I told her that Jesus didn’t come to earth to save us from His Father, but (rather) came to earth as God (as the exact representation of His Father) so that He (Himself) could lift the weight of our original and inherited sin off of our shoulders, place it onto His, and nail it to the cross where once and for all it would be punished and remain dead for all of eternity.
(This is in 1 John 3:5 – “But you know that He appeared so that He might take away our sins. And so in Him is no sin.”)
It’s faith in what Jesus did, I told Jordan, that doesn’t save us from the loose cannon crazy-eyed God in the sky or give us the prize of a golden ticket to heaven, but create an incredible amount of space in our lives for the life of Jesus to enter into ours and to live in us and through us so that we can be a partner with Him in His great project and mission to restore the world and all that has been lost through sin and darkness and evil back to Himself.
(John 17:21 [ Jesus praying to the Father ] – “I pray for those who will believe in Me, that all of them may be one, Father, just as you are in Me and I am in You. May they also be in us so that the world may believe that You have sent Me.”)
… The world. The world is ALWAYS God’s concern. His mission is to restore it and to renew it and to bring it back to a place of glory and He has always been searching for partners to help Him in that great endeavor.
The prophet Isaiah referred to “that day”, the day when all would be restored and said things like …
People would “walk in the Light of the Lord.” (Isaiah 60:3)
“They will neither harm no destroy.” (Isaiah 11:9)
“The earth will be filled with a knowledge of the Lord.” (Isaiah 11:9)
“A feast of rich food there will be for all people.” (Isaiah 25:6)
“God will destroy the shroud that covers all people, the sheet that covers the nations.” (Isaiah 25:7)
“God will swallow up death forever.” (Isaiah 25:8)
“God will wipe away the tears from all faces.” (Isaiah 25:8)
Amos talked about how everything will be repaired and restored and rebuilt. (Amos 9:14)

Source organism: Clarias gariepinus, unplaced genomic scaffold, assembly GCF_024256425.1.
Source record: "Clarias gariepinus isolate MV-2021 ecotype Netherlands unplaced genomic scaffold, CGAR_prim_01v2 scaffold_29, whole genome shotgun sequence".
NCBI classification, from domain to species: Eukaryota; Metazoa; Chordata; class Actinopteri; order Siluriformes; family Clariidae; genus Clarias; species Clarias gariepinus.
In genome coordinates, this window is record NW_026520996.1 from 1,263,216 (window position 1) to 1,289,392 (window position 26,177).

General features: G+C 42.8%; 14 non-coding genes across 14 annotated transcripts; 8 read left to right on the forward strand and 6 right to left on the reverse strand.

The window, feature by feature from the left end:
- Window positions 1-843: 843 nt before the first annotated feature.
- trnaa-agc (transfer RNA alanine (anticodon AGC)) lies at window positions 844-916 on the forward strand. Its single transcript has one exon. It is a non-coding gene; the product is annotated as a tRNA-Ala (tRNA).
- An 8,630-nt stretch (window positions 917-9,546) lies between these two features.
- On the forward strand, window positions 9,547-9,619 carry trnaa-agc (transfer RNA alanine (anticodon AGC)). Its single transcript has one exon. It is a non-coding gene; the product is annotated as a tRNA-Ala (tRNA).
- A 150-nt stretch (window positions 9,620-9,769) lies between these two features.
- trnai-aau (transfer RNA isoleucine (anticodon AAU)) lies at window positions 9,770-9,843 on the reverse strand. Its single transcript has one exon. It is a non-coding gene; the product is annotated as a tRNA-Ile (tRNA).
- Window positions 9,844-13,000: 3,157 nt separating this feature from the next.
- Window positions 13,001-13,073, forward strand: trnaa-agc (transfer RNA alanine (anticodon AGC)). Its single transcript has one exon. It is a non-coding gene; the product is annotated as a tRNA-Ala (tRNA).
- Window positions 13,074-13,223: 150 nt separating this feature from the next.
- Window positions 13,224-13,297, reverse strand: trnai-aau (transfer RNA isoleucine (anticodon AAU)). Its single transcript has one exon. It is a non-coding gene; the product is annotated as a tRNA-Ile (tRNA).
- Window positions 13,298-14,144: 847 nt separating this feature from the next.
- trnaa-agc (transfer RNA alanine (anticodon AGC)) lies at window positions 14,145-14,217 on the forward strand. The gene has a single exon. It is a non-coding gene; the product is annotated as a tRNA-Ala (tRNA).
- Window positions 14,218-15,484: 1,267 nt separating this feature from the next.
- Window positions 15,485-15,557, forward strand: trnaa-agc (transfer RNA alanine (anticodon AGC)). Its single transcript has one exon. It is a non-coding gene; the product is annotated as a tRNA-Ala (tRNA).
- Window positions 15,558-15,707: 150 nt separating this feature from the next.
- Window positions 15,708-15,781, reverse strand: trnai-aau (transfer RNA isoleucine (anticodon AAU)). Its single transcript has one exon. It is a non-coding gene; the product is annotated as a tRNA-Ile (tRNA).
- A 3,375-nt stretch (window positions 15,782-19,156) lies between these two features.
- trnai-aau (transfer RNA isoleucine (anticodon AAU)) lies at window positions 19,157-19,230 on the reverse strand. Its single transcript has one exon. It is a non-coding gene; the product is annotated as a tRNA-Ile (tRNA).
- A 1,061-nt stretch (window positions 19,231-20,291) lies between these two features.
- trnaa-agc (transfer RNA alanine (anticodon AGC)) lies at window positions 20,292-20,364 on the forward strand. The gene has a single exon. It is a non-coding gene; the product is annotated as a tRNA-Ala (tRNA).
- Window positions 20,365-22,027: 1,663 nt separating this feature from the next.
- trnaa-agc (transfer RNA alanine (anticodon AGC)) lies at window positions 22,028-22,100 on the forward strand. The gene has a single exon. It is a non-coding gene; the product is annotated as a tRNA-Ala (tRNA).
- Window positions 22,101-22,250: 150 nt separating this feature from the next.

Ezekiel said that people will be given grain and fruit and crops and new hearts and new spirits. (Ezekiel 36:26)
Again, God is always concerned with the world – the prophets spoke of ALL nations, ALL peoples, and the EARTH as we know it being different and recreated and renewed and restored.
BUT, here’s the thing:
For there to be NEW wine, someone has to crush NEW grapes.
And for there to be a NEW city, someone has to chop down the trees to make buildings.
And for there to be NO MORE war, someone has to burn the swords.
And that’s where WE come in as followers of Jesus and His Great Gospel Message. Jesus and prophets like Isaiah and Amos and Ezekiel and others teach us that God has been looking for partners from the beginning, people who will take seriously their responsibility to care for the earth and to care for each other … people who will join Him in His Great Restoration Project to make all things new.
The Nation of Israel!
… And so, so, so many more.
His great Restoration Project – the same one that He announced to Abraham all those years ago when He swore on Himself to make him into a Great Nation that would be a blessing to people – to ALL people, everywhere.
(Genesis 22:18 – “And through your offspring all nations on earth will be blessed, because you have obeyed Me.”)
Now, the salvation we receive into this amazing relationship IS personal – VERY personal.
(John 3:16 – “For God so loved the world that He gave His only Son that WHOEVER believes in Him shall not perish, but have eternal life.”)
It’s not meant to be ONLY personal. It’s not just for you and just for me for just as God did with Abraham, He also does with us – He tells us that we have been blessed so that we can bless others.
He loves the WORLD and wants to bless the WORLD.
He wants us to do the same.
(Also John 3:16 – “For God so loved THE WORLD that whoever believes in Him shall not perish, but have eternal life.”
2 Corinthians 1:3 – “Praise be to the God and Father of our Lord Jesus Christ, the Father of all compassion and the God of all comfort who comforts us in our troubles, so that we can comfort those in any trouble with the comfort we ourselves receive from God.”
Matthew 28:19 – “Therefore go and make disciples of all nations.”)
Again, God’s concern is not just for us as individuals, but for us – the world. This loving God reached out and saved us individuals because He wants ALL PEOPLE and all the world to be saved.